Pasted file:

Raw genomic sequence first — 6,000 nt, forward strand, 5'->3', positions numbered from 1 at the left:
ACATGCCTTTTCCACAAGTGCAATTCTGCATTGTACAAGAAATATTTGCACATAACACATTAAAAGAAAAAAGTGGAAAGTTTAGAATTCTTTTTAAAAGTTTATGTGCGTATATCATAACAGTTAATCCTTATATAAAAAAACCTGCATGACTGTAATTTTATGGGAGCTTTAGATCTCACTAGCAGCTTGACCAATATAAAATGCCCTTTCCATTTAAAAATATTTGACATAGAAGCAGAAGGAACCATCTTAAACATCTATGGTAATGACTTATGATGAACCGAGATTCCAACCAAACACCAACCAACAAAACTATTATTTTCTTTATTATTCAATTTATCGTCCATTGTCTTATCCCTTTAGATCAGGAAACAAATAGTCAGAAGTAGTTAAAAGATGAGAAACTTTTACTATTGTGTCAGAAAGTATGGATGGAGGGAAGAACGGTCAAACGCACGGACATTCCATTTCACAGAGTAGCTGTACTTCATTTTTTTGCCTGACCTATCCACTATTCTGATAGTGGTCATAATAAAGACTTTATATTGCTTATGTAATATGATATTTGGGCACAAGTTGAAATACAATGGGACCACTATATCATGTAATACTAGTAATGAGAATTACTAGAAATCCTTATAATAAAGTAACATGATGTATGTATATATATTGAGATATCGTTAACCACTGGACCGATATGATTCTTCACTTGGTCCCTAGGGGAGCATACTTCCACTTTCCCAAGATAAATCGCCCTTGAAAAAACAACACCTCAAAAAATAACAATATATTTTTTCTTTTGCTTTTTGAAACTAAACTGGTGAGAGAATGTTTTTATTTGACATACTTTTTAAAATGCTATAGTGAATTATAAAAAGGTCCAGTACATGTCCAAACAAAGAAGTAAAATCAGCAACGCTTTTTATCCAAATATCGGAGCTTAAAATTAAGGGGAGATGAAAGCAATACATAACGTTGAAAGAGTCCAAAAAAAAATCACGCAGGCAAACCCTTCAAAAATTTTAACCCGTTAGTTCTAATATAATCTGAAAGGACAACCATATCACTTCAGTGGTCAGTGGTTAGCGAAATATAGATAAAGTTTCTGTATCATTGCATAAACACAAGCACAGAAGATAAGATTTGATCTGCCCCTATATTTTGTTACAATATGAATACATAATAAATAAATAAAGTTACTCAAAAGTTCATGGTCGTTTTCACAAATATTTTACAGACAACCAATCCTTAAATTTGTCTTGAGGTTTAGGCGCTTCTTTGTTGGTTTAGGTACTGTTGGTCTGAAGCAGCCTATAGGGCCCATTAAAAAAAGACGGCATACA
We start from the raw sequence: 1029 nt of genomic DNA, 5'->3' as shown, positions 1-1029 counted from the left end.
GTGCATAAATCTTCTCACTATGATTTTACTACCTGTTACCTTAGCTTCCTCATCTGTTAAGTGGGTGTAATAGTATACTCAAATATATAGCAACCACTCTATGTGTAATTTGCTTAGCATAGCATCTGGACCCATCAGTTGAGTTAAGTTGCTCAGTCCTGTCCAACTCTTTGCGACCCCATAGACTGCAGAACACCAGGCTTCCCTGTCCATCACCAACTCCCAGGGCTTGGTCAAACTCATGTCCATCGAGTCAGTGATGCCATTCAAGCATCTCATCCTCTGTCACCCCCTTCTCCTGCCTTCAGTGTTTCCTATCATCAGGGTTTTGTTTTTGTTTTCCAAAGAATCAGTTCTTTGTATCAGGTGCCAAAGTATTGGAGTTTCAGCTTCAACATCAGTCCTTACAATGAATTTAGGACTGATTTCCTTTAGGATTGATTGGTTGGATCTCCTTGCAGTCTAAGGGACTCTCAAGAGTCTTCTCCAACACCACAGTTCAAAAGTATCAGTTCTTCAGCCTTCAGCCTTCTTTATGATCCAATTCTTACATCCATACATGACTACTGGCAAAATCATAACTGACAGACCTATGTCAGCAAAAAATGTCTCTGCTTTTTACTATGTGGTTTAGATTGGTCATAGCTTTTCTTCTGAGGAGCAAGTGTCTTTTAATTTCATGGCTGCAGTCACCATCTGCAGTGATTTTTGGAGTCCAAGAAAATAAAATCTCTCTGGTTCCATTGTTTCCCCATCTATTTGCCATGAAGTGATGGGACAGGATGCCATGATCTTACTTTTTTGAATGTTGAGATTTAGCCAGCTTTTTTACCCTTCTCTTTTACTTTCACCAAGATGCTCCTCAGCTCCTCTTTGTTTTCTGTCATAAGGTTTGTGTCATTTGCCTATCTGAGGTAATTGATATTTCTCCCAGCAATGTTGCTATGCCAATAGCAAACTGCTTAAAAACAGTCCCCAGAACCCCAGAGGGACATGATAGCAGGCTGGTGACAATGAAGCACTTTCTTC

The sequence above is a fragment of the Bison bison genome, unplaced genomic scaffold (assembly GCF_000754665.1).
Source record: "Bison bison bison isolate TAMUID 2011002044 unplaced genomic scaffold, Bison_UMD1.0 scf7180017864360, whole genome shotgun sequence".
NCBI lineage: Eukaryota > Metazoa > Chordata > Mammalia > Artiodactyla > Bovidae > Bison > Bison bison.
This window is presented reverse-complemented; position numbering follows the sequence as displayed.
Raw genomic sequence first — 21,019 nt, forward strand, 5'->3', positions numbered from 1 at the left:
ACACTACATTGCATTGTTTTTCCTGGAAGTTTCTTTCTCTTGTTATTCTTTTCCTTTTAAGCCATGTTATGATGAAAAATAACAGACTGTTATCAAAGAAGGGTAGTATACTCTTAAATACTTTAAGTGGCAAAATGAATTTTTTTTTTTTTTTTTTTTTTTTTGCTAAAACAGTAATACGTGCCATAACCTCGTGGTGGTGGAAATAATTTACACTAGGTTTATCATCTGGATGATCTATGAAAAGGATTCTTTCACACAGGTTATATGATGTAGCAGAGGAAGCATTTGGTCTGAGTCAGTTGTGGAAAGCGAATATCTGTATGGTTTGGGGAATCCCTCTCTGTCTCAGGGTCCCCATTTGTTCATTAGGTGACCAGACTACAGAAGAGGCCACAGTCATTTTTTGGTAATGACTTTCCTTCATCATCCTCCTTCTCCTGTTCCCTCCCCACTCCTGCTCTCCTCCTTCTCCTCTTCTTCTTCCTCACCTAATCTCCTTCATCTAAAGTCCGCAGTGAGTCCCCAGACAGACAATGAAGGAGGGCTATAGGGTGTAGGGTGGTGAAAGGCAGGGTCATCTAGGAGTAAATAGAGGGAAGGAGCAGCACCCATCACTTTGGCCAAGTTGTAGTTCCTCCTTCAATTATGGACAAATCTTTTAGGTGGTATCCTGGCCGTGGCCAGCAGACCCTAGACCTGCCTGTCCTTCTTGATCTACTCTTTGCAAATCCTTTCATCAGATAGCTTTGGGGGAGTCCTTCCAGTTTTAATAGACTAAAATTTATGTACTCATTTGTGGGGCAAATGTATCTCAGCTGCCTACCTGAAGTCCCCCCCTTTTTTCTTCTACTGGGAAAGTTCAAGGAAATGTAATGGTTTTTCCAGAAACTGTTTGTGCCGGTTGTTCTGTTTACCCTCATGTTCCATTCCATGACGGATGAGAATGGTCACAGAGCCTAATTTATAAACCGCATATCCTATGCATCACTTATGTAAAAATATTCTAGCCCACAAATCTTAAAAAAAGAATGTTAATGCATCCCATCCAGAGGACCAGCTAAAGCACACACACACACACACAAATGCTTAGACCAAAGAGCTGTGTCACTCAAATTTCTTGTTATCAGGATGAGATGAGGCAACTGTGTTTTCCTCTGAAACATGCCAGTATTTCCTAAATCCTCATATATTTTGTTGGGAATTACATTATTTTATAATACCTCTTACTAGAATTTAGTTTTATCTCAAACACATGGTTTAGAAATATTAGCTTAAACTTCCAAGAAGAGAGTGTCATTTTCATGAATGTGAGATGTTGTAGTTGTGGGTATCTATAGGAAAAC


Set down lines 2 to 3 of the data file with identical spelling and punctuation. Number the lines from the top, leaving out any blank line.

ACATGCCTTTTCCACAAGTGCAATTCTGCATTGTACAAGAAATATTTGCACATAACACATTAAAAGAAAAAAGTGGAAAGTTTAGAATTCTTTTTAAAAGTTTATGTGCGTATATCATAACAGTTAATCCTTATATAAAAAAACCTGCATGACTGTAATTTTATGGGAGCTTTAGATCTCACTAGCAGCTTGACCAATATAAAATGCCCTTTCCATTTAAAAATATTTGACATAGAAGCAGAAGGAACCATCTTAAACATCTATGGTAATGACTTATGATGAACCGAGATTCCAACCAAACACCAACCAACAAAACTATTATTTTCTTTATTATTCAATTTATCGTCCATTGTCTTATCCCTTTAGATCAGGAAACAAATAGTCAGAAGTAGTTAAAAGATGAGAAACTTTTACTATTGTGTCAGAAAGTATGGATGGAGGGAAGAACGGTCAAACGCACGGACATTCCATTTCACAGAGTAGCTGTACTTCATTTTTTTGCCTGACCTATCCACTATTCTGATAGTGGTCATAATAAAGACTTTATATTGCTTATGTAATATGATATTTGGGCACAAGTTGAAATACAATGGGACCACTATATCATGTAATACTAGTAATGAGAATTACTAGAAATCCTTATAATAAAGTAACATGATGTATGTATATATATTGAGATATCGTTAACCACTGGACCGATATGATTCTTCACTTGGTCCCTAGGGGAGCATACTTCCACTTTCCCAAGATAAATCGCCCTTGAAAAAACAACACCTCAAAAAATAACAATATATTTTTTCTTTTGCTTTTTGAAACTAAACTGGTGAGAGAATGTTTTTATTTGACATACTTTTTAAAATGCTATAGTGAATTATAAAAAGGTCCAGTACATGTCCAAACAAAGAAGTAAAATCAGCAACGCTTTTTATCCAAATATCGGAGCTTAAAATTAAGGGGAGATGAAAGCAATACATAACGTTGAAAGAGTCCAAAAAAAAATCACGCAGGCAAACCCTTCAAAAATTTTAACCCGTTAGTTCTAATATAATCTGAAAGGACAACCATATCACTTCAGTGGTCAGTGGTTAGCGAAATATAGATAAAGTTTCTGTATCATTGCATAAACACAAGCACAGAAGATAAGATTTGATCTGCCCCTATATTTTGTTACAATATGAATACATAATAAATAAATAAAGTTACTCAAAAGTTCATGGTCGTTTTCACAAATATTTTACAGACAACCAATCCTTAAATTTGTCTTGAGGTTTAGGCGCTTCTTTGTTGGTTTAGGTACTGTTGGTCTGAAGCAGCCTATAGGGCCCATTAAAAAAAGACGGCATACA
We start from the raw sequence: 1029 nt of genomic DNA, 5'->3' as shown, positions 1-1029 counted from the left end.